JOSEPH CONRAD FIRST EDITIONS AT ASH RARE BOOKS
JOSEPH CONRAD FIRST EDITIONS AT
FIRST EDITIONS OF JOSEPH CONRAD
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CONRAD, Joseph, 1857-1924 : UNDER WESTERN EYES.
London : Methuen & Co., (1911). First edition. “The man who says he has no illusions has at least that one” – Conrad with his classic of terrorism, set variously in St. Petersburg and Geneva and published 5th October 1911. “Any hesitation seems to lie, not in over-estimating, but in doing justice to the rare truth and beauty of Mr. Conrad’s latest book. No Englishman could have written it” (The Sketch, 25th October 1911).
CONRAD, Joseph, 1857-1924 : CHANCE : A TALE IN TWO PARTS.
First edition : the first published state, with the regular cancel title-leaf dated 1914, advertisement leaves dated both Autumn and September 1913, and the preferred binding giving “Methven” in capitals at the foot. “Our summary can give no real conception of the greatness and the insight of this moving book; splendid in its style, masterly in the manner in which it paints for one the scent and savour and mystery of the sea; subtle and unerring in its grasp of the minds and motives of its creations ... It is strange that to a Polish exile and a seafaring man, to whom our language is a foreign tongue, it should be given to handle it with a touch so nearly approaching perfection” (Sheffield Daily Telegraph, 15th January 1914).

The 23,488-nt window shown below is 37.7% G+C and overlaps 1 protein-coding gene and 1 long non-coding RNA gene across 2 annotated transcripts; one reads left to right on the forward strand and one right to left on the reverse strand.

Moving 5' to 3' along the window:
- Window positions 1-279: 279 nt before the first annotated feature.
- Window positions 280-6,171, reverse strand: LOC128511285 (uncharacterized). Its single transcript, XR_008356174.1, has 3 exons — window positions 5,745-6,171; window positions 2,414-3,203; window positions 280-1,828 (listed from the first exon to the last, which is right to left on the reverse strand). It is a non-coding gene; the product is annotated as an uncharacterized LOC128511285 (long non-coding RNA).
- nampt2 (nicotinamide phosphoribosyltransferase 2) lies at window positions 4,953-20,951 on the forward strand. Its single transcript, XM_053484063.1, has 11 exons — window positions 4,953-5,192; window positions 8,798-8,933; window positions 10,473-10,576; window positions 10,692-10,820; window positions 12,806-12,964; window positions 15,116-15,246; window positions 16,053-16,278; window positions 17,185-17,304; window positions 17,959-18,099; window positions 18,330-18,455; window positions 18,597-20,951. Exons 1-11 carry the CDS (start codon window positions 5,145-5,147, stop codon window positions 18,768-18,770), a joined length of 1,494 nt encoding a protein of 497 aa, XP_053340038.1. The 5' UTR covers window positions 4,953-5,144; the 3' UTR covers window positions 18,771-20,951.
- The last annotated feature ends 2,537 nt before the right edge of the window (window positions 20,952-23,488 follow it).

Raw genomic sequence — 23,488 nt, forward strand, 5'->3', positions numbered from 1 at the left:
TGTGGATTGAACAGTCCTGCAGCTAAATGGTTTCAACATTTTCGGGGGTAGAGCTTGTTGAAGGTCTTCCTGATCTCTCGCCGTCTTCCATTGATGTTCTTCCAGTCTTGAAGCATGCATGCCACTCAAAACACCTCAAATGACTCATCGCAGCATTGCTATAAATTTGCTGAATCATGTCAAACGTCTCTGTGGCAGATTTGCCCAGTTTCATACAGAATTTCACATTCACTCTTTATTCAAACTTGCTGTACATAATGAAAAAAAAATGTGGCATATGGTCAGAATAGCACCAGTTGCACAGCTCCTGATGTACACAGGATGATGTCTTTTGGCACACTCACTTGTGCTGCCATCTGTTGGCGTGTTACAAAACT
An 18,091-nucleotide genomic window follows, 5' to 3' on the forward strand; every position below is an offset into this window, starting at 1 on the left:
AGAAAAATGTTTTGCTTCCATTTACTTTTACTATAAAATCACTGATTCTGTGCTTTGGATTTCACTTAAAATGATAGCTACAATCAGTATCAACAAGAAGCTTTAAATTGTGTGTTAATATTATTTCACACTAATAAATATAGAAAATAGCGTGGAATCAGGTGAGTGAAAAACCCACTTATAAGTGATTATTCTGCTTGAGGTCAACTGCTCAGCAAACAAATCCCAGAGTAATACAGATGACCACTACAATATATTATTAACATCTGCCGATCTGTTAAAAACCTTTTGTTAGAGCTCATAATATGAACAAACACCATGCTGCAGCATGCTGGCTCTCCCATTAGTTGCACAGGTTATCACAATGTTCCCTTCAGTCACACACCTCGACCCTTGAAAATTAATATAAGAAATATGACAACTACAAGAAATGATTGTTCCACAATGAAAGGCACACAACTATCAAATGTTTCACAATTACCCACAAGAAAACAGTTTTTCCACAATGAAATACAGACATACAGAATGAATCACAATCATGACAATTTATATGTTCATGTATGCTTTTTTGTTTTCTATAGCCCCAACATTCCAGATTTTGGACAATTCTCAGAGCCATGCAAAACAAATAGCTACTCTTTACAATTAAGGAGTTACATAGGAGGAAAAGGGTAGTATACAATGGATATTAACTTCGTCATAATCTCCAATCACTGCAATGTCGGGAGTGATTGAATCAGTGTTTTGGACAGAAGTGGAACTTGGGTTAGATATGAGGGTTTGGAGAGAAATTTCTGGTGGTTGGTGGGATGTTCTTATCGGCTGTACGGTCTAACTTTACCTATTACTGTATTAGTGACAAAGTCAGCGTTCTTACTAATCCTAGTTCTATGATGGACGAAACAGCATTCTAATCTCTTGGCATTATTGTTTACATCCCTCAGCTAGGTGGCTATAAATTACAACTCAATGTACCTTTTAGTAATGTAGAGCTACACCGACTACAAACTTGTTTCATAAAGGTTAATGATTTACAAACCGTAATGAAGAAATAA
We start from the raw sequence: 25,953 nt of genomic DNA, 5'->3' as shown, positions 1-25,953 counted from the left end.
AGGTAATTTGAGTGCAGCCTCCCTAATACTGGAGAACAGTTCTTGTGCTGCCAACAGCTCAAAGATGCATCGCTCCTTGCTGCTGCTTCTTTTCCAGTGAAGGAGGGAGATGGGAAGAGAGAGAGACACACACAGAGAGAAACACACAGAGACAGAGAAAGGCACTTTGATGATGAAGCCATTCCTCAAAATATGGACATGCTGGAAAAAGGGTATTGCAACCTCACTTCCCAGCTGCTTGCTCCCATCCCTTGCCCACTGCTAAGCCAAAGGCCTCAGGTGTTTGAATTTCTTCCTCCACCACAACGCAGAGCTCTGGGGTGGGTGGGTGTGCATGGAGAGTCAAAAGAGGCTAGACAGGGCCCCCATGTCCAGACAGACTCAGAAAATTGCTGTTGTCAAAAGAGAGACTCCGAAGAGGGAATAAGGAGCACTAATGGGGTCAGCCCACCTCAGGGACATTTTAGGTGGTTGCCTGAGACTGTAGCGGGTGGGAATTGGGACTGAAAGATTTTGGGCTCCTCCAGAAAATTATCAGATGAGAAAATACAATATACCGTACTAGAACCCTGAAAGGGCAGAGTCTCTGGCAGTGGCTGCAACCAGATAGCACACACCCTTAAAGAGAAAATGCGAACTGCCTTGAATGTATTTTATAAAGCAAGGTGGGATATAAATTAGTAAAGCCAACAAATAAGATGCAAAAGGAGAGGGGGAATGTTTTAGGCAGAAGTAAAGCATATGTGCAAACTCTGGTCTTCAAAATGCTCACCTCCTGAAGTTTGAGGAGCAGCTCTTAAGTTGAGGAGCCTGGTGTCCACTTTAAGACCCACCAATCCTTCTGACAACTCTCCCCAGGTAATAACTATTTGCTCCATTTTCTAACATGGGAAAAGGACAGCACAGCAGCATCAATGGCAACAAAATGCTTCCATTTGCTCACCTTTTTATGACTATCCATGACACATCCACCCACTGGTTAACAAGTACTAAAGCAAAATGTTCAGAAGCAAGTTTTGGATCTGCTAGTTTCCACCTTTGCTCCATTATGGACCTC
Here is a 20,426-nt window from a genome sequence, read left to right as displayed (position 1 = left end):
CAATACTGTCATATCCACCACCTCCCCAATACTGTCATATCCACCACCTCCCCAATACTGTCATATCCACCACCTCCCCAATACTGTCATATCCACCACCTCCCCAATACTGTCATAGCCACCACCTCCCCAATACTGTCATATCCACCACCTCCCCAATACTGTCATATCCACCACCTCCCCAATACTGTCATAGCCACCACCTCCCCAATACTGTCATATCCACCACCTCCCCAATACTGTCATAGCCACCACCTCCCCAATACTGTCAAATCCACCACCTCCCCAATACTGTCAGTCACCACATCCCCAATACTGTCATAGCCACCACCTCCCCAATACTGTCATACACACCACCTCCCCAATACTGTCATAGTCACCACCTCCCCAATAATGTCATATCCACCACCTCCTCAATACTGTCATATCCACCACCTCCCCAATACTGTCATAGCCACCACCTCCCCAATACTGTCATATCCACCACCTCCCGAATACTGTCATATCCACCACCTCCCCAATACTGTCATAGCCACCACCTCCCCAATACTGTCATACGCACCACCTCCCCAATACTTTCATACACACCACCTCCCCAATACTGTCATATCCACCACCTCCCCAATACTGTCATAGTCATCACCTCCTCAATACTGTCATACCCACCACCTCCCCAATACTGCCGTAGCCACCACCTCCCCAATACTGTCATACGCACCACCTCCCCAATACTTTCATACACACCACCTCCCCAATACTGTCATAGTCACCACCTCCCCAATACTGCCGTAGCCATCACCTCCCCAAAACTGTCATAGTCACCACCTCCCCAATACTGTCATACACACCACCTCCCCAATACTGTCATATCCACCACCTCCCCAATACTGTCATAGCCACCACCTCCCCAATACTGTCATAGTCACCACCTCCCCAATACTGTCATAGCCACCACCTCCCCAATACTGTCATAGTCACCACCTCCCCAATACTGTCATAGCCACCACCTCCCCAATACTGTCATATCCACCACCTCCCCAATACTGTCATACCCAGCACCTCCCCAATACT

CONRAD, Joseph, 1857-1924 : TALES OF HEARSAY.
London : T. Fisher Unwin, 1925. First edition. Four short stories previously unpublished in book form – “The Warrior’s Soul” – a moving tale of Napoleon’s retreat from Moscow, written during the Great War; “Prince Roman” – the Polish Patriot; “The Tale” – moral dilemmas at sea in the Great War, and “The Black Mate” – one of his earliest ventures into fiction. With a foreword by R. B. Cunninghame Graham (1852-1936). Published posthumously to the delight and acclaim of contemporary reviewers – “A substantial addition to Conrad’s best work” (The Scotsman); “one of the most remarkable books of short stories ever issued” (Daily Dispatch); “No unconsidered trifles ... They are of the stuff by which he will be judged” (Manchester Guardian).
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